This Magazine

Progressive politics, ideas & culture



I’ve lived with Borderline Personality Disorder for years. Why I’m finally talking about my diagnosis

Erica Ruth Kelly was diagnosed in her teens, but stigma has kept her quiet—even amid calls for more acceptance of mental health challenges

Erica Ruth Kelly

Current photo of the author. Trigger warning: self-injury, suicide When I was 18, a psychiatrist kicked me out of her office in my hometown of Montreal. A framed Sigmund Freud witnessed my humiliation. I’d raised my voice, confessing that I’d scratched up my arm again because I was “fucking sad.” My psychiatrist told me to […] More »
May-June 2016

Fly Away Little Bird

Nadia Alam left her abusive home four years ago, but it was far from easy. Why we need more support— and awareness—for children and adults who are struggling to leave emotionally destructive families

Nadia Alam

Illustration by Jori van der Linde For a long time, no one understood why I hated my mother. After all, pop culture, Hallmark, and general wisdom tend to all agree that a daughter shares her deepest secrets with her mother. With her, I was supposed to feel safe, comforted, supported, and so deeply loved. I […] More »
March-April 2011

Book review: Subject to Change by Renee Rodin

Navneet AlangWebsite

Memory, for good and bad, is crystalline: fragile, delicate, and with a tendency to distort. But in Subject to Change, it is like a crystal held at just the right angle, revealing some startling moments of clarity and beauty. Surveying a life of writing, motherhood, and activism, Renee Rodin’s prose is both understated and unflinching. […] More »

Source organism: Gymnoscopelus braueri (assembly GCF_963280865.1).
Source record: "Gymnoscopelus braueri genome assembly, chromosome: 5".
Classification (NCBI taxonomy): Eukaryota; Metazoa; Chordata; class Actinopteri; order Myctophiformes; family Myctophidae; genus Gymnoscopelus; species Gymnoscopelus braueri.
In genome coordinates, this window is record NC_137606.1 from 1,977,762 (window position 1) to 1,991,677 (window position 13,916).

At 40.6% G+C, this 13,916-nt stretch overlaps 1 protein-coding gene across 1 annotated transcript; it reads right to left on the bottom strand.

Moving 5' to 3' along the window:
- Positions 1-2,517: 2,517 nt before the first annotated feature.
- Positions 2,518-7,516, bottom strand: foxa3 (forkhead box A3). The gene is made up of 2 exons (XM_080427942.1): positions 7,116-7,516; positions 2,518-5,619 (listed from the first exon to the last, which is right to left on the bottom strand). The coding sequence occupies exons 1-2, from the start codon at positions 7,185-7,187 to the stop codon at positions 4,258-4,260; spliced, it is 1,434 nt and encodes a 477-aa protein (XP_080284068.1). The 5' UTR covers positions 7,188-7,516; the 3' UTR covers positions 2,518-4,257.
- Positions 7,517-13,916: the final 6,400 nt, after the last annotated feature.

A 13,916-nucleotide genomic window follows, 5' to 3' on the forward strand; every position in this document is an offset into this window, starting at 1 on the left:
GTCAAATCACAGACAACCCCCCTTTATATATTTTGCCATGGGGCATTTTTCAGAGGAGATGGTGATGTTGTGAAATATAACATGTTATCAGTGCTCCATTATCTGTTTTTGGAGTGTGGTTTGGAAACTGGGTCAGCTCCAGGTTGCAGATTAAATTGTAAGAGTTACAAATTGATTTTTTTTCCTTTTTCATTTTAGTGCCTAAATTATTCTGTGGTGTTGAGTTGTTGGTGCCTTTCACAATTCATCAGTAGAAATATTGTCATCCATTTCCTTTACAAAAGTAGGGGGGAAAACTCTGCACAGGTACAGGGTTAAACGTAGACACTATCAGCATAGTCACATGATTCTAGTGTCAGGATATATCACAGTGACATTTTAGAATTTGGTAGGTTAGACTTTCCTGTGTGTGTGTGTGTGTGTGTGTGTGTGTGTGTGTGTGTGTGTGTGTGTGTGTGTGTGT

January-February 2011

Book Review: Not Yet by Wayson Choy

Jeremy BealWebsite

Wayson Choy’s second memoir, Not Yet, is bookended by two brushes with the undiscovered country via ticker trouble. The first, an asthma attack and a handful of “cardiac events,” leave him in an induced coma. The second attack is recognized by doctors quickly enough to be reduced to an epilogue and concludes with a writer […] More »

Remembering Frank McCourt and the lessons of his life

laura kusisto

A shrewd writer who told the ugly truth about poverty I first read Frank McCourt’s Angela’s Ashes when I was 14. My family took a road trip from Saskatchewan to Ontario — 1,800 kilometres, 20 driving hours, and about 40 pounds of gummy bears. Anyone who has travelled across the country in a minivan with […] More »